Jiang, YS; Chen, F; Gao, YH; He, CL; Barlage, M; Huang, WB (2020). Assessment of Uncertainty Sources in Snow Cover Simulation in the Tibetan Plateau. JOURNAL OF GEOPHYSICAL RESEARCH-ATMOSPHERES, 125(18), e2020JD032674.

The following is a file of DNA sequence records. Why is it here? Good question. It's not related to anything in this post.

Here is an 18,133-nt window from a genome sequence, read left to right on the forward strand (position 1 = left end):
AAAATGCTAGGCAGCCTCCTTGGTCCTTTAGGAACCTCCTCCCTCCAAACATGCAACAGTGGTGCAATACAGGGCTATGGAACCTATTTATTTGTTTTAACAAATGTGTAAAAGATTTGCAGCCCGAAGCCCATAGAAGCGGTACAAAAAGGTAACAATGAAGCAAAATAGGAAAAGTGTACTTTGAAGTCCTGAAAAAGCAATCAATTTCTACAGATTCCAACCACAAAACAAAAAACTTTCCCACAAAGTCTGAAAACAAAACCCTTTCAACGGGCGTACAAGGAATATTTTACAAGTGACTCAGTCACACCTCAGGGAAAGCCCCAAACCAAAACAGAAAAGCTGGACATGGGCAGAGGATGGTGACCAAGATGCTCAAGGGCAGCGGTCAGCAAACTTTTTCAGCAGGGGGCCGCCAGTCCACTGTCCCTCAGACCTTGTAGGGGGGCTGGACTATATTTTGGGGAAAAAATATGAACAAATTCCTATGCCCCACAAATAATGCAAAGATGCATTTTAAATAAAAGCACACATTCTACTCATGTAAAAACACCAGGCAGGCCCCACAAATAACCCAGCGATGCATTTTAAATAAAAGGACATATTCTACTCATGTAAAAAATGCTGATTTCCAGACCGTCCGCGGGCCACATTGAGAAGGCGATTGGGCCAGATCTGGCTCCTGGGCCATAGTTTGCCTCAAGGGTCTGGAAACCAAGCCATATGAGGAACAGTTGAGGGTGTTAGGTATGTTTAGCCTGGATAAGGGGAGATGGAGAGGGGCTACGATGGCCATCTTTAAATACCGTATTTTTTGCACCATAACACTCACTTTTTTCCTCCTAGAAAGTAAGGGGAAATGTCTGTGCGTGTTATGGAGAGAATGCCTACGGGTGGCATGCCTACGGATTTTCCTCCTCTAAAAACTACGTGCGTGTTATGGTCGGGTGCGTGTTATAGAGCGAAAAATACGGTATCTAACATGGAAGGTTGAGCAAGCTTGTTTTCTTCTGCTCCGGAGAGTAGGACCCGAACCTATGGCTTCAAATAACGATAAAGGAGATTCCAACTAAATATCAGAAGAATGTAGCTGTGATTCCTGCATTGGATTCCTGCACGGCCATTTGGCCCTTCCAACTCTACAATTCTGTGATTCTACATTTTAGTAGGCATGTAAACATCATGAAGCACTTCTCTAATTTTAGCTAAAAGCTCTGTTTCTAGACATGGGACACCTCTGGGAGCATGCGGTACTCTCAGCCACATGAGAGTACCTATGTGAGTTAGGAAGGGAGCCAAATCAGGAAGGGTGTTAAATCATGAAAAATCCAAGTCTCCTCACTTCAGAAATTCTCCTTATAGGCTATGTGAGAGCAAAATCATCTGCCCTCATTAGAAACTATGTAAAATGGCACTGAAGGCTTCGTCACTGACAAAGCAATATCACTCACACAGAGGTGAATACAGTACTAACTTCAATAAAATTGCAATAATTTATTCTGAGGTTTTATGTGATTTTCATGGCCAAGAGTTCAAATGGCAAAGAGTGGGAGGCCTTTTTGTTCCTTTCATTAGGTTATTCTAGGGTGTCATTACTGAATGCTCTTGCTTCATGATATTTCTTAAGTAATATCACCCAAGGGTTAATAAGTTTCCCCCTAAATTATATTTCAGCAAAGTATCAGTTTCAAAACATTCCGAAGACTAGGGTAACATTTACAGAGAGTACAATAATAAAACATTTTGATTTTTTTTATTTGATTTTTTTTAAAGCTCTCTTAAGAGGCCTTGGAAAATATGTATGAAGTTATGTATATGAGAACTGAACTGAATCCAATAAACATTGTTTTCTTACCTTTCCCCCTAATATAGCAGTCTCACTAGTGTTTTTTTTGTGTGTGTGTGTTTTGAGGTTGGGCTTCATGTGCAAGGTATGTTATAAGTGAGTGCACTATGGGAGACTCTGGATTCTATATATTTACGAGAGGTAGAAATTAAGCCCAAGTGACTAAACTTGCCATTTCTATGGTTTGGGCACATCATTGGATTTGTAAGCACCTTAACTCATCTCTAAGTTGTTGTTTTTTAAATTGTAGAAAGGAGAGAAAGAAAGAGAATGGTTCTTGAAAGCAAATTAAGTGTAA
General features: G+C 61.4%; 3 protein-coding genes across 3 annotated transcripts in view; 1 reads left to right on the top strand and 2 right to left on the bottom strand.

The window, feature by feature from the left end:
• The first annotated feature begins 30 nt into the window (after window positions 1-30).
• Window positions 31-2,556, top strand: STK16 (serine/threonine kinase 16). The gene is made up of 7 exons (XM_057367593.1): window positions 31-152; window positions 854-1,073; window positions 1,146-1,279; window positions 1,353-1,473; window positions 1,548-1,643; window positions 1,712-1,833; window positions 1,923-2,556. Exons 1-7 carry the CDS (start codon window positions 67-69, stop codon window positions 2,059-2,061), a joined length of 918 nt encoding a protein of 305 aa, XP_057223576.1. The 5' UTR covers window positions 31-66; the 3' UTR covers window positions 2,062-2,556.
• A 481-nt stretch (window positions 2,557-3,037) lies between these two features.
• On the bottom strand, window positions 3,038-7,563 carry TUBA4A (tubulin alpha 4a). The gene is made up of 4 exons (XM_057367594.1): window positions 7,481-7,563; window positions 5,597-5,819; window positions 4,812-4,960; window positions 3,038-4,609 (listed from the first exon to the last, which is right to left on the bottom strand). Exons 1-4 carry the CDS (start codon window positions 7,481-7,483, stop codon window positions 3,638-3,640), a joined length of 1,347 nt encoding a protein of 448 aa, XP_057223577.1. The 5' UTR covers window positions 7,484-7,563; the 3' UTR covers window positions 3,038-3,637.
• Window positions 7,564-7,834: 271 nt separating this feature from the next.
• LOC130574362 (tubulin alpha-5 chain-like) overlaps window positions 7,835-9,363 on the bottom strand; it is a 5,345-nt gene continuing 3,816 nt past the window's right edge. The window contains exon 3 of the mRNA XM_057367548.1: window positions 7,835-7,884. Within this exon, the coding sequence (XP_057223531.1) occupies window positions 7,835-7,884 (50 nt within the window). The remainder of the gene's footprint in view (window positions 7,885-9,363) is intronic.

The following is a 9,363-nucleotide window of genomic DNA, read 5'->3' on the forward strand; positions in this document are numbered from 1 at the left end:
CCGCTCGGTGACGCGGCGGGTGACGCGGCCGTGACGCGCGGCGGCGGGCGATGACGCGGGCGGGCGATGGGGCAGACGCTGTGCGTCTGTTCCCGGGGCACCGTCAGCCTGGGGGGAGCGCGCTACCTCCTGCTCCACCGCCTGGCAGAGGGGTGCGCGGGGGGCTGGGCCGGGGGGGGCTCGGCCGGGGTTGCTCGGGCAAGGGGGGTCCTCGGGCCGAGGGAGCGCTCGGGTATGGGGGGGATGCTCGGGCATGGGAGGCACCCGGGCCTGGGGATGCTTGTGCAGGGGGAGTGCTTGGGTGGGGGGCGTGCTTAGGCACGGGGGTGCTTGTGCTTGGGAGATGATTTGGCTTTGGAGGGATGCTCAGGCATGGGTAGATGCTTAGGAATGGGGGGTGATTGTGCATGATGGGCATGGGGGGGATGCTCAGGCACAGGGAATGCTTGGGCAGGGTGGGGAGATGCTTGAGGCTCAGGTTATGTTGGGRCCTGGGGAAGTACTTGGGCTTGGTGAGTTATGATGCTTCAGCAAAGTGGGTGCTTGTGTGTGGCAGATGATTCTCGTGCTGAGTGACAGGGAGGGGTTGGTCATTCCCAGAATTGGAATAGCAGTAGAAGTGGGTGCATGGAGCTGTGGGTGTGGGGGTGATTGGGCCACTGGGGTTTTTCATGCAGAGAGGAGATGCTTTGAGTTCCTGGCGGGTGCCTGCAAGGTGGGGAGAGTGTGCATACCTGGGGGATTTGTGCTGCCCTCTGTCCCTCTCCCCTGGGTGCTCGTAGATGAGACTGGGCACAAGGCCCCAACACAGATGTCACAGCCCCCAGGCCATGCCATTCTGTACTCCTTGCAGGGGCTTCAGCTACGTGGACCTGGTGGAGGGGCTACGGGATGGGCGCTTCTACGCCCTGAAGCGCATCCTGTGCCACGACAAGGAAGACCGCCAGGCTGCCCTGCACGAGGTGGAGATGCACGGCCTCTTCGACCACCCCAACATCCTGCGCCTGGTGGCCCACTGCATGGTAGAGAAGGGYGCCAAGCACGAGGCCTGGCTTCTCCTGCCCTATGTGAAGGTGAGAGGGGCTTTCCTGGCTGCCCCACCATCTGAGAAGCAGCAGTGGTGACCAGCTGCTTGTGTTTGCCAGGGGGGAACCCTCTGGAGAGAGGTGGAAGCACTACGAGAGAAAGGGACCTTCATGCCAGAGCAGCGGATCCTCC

Snow cover over the Tibetan Plateau (TP) plays an important role in Asian climate. State-of-the-art models, however, show significant simulation biases. In this study, we assess the main uncertainty associated with model physics in snow cover modeling over the TP using ground-based observations and high-resolution snow cover satellite products from the Moderate Resolution Imaging Spectroradiometer (MODIS) and FengYun-3B (FY3B). We first conducted 10-km simulations using the Noah with multiparameterization (Noah-MP) land surface model by optimizing physics-scheme options, which reduces 8.2% absolute bias of annual snow cover fraction (SCF) compared with the default model settings. Then, five SCF parameterizations in Noah-MP were optimized and assessed, with three of them further reducing the annual SCF biases from around 15% to less than 2%. Thus, optimizing SCF parameterizations appears to be more important than optimizing physics-scheme options in reducing the uncertainty of snow modeling. As a result of improved SCF, the positive bias of simulated surface albedo decreases significantly compared to the GLASS albedo data, particularly in high-elevation regions. This substantially enhances the absorbed solar radiation and further reduces the annual mean biases of ground temperature from -3.5 to -0.8 degrees C and snow depth from 4.2 to 0.2 mm. However, the optimized model still overestimates SCF in the western TP and underestimates SCF in the eastern TP. Further analysis using a higher-resolution (4 km) simulation driven by topographically adjusted air temperature shows slight improvement, suggesting a rather limited contribution of the finer-scale land surface characteristics to SCF uncertainty.